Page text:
I’ve previously I mentioned that algae such as Spirogyra rarely form reproductive organs in the field, which makes it hard to identify the exact species.  Those of us who study freshwater algae accept this as a fact of life but it is at odds with much of what is written about the advantages of sexual reproduction to organisms (Matt Ridley’s otherwise excellent book The Red Queen is a case in point).   The pessimistic view is that the best you can get from sex is a 50 per cent dilution of your DNA.  So if all is good in your world, invest your energy into adding more biomass to what you already have.   This is especially the case for an alga stuck to a rock in a fast-flowing stream.   The zoospores I found were the alga responding to an unfavourable environment (my fridge) by emigrating. Or, at least, trying too.  A tiny minority of these, in the wild, would settle on a surface and grow into new filaments genetically identical to the parent.   True sexual reproduction does happen in Draparnaldia but, as is the case for Spirogyra, it is rare.

If you do want to see sexual reproduction in Spirogyra, the best thing to do is let a sample dry out slowly.   In other words, simulate the worst possible conditions that the alga would expect to encounter. Why? Because the outcome of conjugation is a resistant zygospore that can sit out the hard times, waiting until the environment is again suitable to produce a new filament.  Curiously, science writers such as Ridley don’t hint at this as one possible advantage of sexual reproduction.  This is doubly curious because, as algae are amongst the most primitive of organisms, these are the situations where sex must have first evolved.  We view sexual reproduction from the opposite end of the evolutionary scale and, thanks to Petrarch, Shakespeare, Freud and others, give it far more prominence than perhaps should be the case.

The amazing jelly-pit of doom ….

My recent conversion to the delights of YouTube has encouraged me to dig out another video clip from my iPhone and to upload it.   This clip was filmed last August, after I had a call from the Highways Department at Durham County Council about a mystery alga that was growing prolifically on a kerbside in Pittington, a village a few kilometres away from me.   A utility company had dug a pit to work on some pipes beside this road and, when they had finished, filled it in again.   Somehow, perhaps as a result of the disturbance, a mucilage-producing alga started to grow and the result was a quaking mass of soil and jelly.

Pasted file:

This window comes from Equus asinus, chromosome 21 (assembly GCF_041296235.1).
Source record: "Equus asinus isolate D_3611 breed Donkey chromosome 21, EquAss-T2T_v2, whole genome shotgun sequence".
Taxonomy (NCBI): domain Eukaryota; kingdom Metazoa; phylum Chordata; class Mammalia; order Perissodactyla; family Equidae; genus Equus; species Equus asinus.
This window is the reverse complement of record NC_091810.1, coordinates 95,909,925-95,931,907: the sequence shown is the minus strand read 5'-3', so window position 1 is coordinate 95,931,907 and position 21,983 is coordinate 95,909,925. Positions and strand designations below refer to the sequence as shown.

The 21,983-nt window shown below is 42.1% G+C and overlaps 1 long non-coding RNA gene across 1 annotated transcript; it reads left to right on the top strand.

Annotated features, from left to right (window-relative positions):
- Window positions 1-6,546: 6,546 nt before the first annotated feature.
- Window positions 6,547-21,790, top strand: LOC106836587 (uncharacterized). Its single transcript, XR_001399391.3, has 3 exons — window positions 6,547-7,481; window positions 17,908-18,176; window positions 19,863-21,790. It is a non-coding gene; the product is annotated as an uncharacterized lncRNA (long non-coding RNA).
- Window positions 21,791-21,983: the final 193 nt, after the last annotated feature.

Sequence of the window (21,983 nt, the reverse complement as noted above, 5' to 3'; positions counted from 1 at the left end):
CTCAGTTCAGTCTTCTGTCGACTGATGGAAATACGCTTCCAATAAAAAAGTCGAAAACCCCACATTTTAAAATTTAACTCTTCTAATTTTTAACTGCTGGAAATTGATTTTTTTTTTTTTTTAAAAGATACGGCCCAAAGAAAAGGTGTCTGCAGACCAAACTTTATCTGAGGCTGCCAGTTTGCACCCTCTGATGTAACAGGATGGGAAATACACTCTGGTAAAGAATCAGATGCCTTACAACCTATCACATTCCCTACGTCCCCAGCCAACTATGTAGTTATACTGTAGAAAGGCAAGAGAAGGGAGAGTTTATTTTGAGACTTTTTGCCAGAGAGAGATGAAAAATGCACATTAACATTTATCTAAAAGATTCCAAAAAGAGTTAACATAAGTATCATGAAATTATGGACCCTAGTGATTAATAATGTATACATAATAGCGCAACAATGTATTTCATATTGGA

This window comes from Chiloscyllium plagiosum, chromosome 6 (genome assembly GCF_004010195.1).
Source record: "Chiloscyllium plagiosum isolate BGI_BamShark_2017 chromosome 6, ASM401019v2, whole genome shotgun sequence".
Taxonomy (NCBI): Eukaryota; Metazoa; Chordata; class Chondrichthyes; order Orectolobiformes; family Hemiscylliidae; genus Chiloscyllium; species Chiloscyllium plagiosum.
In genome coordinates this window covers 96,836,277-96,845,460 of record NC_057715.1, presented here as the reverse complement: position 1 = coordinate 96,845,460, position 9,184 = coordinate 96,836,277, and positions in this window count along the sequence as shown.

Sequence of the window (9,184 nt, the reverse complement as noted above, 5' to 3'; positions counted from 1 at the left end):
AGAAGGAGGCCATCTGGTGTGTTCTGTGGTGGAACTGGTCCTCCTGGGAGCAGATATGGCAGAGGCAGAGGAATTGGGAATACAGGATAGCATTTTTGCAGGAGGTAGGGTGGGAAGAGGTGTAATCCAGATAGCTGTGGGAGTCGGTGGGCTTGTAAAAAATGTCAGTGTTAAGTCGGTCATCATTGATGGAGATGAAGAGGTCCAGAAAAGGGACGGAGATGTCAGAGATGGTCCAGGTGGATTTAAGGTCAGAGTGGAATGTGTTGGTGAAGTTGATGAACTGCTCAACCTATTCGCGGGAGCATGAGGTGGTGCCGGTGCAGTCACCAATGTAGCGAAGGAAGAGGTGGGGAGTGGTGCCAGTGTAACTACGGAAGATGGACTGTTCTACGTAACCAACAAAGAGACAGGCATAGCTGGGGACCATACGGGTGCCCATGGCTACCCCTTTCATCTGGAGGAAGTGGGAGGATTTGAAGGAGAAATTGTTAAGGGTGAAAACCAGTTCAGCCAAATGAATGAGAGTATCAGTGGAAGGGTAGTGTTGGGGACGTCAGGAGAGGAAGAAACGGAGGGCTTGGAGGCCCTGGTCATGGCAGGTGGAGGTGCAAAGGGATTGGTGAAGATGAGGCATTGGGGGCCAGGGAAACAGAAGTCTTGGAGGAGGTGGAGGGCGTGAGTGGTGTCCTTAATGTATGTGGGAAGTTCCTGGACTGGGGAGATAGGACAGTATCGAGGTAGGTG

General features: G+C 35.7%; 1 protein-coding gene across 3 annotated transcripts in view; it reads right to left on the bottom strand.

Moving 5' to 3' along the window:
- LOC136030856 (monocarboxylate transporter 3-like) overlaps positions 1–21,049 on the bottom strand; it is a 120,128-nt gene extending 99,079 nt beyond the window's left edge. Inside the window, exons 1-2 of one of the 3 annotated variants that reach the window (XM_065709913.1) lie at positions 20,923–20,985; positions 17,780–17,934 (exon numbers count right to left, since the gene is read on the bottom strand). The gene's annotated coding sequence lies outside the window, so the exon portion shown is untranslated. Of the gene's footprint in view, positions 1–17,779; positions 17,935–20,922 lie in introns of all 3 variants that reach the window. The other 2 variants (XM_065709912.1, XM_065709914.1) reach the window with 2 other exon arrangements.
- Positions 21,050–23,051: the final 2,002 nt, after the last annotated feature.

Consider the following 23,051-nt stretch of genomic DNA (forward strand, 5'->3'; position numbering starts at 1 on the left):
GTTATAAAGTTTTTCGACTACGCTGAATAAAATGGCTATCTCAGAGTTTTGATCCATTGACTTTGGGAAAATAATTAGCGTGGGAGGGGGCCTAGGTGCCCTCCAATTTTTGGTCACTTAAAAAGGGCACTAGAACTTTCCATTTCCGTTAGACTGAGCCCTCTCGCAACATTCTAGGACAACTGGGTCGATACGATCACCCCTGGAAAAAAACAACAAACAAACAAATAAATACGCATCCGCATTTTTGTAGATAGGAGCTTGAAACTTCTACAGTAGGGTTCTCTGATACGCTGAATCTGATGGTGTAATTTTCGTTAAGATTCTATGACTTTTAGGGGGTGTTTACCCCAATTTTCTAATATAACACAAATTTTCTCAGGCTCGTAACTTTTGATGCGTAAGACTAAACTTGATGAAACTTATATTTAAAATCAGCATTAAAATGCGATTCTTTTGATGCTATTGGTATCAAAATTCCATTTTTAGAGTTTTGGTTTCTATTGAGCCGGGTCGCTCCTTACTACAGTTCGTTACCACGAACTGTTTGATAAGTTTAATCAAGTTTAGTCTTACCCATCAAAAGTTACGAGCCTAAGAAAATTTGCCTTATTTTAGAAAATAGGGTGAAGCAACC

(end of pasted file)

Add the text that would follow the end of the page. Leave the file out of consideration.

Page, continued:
The video clip shows the scale of this growth quite clearly.   I found a stick in the hedge with which to poke at the growth and, though it was almost a metre long, still could not feel the bottom.  An unwary pedestrian would have got quite a shock had they had stumbled into this unawares.


Schizochlamys gelatinosa (probably) from a road verge in Pittington, County Durham, August 2012.  Photograph by Chris Carter.

Under the microscope, the goo resolved itself into small green cells in a mucilaginous matrix.  So far we have not been able to identify this with total confidence.   The most likely candidate is Schizochlamys gelatinosa.  West and Fritsch’s British Freshwater Algae (1927) describes this as forming “very extensive gelatinous masses, often several cms. in diam., in ditches, ponds etc.” which fits with this specimen.    Compare the image above to that in the AlgaeVision collection.   You can also go to AlgaeBase, a very useful website for anyone interested in algae, and find more information about this genus as well as some more images (including an anaglyph – a three dimensional image) of the population shown here.

More from Coxhoe …

A note before I start: the last post (“Coxhoe”, March 15 2013) contained a short YouTube video that did not display properly when viewed as part of an email.  It is better to view the post through a browser.  Following this link will take you straight to it.

There is a series of lagoons along the side of the landfill site, the first of which has a striking milky-white appearance, due to the presence of what I presume to be suspended clay particles.   There is a narrow channel leading into a second pool, where the water is clearer but the clay minerals form a distinct layer on the bottom and, finally, another channel to the third lagoon in the series, again with clearer water.   We dipped a pH probe into each of these and recorded an extraordinarily high value of pH 11.1, dropping to pH 9.2 in the middle pool and pH 8.6 in the final pool.   Most of the surface waters in this part of Durham have a neutral or slightly alkaline pH, with values greater than about 8.5 being rare so these lagoons are very unusual.


The lagoons at Coxhoe landfill site.   The photograph was taken from the mid-point of the middle lagoon, looking up towards the milky-white (and extremely alkaline) waters of the first lagoon.